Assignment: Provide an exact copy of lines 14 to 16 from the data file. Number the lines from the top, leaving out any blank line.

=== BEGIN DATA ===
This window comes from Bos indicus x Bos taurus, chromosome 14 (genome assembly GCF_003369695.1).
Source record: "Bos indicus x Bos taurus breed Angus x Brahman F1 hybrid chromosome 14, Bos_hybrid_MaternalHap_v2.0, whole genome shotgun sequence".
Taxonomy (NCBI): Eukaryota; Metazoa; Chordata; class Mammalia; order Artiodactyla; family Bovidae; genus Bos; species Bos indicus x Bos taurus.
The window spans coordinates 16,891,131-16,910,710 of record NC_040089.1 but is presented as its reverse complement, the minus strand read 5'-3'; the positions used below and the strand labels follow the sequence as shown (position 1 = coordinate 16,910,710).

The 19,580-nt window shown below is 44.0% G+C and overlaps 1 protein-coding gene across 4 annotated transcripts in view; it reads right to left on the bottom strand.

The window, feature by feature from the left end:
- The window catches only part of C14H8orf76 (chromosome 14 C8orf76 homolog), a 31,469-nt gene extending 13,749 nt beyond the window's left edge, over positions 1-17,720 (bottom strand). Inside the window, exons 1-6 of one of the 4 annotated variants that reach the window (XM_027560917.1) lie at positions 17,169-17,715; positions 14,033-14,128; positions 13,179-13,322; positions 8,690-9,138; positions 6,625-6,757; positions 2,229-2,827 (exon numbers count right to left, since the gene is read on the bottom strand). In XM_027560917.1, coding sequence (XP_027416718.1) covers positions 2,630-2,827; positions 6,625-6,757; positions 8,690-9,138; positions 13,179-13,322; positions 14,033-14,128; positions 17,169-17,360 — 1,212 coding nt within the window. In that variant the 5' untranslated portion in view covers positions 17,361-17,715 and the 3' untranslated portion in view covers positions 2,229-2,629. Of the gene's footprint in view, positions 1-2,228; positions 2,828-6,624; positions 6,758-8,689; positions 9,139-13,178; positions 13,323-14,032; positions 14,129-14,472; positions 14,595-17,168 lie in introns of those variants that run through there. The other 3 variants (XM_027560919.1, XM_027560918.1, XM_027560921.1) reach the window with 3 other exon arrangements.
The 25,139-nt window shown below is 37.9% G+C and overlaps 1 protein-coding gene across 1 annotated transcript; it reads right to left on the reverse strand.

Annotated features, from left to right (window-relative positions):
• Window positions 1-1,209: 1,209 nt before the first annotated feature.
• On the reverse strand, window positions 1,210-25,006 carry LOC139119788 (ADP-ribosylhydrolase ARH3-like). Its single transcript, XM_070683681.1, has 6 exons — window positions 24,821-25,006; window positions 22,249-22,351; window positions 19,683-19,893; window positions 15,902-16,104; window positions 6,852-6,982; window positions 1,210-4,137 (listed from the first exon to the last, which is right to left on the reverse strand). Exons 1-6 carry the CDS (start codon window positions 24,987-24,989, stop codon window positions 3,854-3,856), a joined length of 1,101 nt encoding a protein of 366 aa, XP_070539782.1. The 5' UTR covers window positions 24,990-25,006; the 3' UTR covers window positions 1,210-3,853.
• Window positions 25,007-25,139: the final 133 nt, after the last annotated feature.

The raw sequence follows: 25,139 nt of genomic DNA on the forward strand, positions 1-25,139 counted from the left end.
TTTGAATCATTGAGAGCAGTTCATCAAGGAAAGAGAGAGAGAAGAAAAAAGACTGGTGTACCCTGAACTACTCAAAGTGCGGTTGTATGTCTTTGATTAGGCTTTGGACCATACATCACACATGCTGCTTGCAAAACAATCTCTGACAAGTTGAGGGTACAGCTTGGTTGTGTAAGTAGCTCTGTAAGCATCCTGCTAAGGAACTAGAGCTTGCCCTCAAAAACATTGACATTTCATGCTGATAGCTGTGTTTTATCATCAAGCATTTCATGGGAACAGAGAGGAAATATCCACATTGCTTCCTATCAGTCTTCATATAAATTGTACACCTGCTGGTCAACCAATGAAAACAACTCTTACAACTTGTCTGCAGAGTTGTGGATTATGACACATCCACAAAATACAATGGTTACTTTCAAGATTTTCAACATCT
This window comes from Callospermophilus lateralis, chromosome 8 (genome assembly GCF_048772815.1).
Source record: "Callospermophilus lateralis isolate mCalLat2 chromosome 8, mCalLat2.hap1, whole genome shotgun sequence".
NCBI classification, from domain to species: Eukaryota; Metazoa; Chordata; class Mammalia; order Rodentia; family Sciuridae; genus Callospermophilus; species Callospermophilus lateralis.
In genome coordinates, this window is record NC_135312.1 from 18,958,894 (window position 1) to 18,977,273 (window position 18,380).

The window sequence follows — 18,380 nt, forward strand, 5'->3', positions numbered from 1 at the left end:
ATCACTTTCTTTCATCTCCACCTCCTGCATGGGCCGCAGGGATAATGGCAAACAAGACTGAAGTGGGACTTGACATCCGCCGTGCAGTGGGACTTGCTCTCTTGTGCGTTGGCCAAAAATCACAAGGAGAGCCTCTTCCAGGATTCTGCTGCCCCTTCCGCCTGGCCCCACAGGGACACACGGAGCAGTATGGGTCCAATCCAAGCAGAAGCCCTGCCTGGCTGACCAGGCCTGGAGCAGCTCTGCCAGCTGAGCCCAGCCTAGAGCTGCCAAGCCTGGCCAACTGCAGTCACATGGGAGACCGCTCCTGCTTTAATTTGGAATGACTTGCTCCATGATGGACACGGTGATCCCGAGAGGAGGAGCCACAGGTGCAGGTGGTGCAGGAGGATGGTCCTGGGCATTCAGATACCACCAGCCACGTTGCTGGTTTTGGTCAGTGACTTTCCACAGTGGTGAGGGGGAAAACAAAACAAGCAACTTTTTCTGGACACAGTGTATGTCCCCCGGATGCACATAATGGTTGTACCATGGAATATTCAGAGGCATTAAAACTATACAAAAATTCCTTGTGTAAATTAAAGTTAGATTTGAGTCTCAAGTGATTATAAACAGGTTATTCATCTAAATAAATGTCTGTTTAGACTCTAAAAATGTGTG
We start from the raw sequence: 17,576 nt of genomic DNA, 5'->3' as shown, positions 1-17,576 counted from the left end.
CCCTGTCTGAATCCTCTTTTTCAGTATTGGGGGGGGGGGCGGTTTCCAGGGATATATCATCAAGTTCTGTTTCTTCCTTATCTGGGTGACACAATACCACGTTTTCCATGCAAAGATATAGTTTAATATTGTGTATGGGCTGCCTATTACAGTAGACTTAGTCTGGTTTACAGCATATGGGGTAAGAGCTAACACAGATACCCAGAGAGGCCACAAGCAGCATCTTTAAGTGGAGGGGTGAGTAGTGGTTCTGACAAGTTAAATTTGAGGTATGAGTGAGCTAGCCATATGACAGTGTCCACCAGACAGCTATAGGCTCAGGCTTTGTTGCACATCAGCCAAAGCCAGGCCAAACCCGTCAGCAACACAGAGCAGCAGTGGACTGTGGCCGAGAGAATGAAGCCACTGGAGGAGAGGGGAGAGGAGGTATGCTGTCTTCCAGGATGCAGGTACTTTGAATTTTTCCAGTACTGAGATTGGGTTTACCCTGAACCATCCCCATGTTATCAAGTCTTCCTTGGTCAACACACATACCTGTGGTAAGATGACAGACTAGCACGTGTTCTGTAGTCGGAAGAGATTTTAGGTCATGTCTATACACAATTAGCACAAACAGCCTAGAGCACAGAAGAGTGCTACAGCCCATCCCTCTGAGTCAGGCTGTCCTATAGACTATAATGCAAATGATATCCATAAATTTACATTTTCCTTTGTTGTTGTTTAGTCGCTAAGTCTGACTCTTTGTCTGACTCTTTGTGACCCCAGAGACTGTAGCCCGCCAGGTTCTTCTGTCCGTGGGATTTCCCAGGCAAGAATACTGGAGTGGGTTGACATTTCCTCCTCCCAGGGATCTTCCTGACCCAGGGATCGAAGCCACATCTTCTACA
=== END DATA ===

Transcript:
TTTGAATCATTGAGAGCAGTTCATCAAGGAAAGAGAGAGAGAAGAAAAAAGACTGGTGTACCCTGAACTACTCAAAGTGCGGTTGTATGTCTTTGATTAGGCTTTGGACCATACATCACACATGCTGCTTGCAAAACAATCTCTGACAAGTTGAGGGTACAGCTTGGTTGTGTAAGTAGCTCTGTAAGCATCCTGCTAAGGAACTAGAGCTTGCCCTCAAAAACATTGACATTTCATGCTGATAGCTGTGTTTTATCATCAAGCATTTCATGGGAACAGAGAGGAAATATCCACATTGCTTCCTATCAGTCTTCATATAAATTGTACACCTGCTGGTCAACCAATGAAAACAACTCTTACAACTTGTCTGCAGAGTTGTGGATTATGACACATCCACAAAATACAATGGTTACTTTCAAGATTTTCAACATCT
This window comes from Callospermophilus lateralis, chromosome 8 (genome assembly GCF_048772815.1).
Source record: "Callospermophilus lateralis isolate mCalLat2 chromosome 8, mCalLat2.hap1, whole genome shotgun sequence".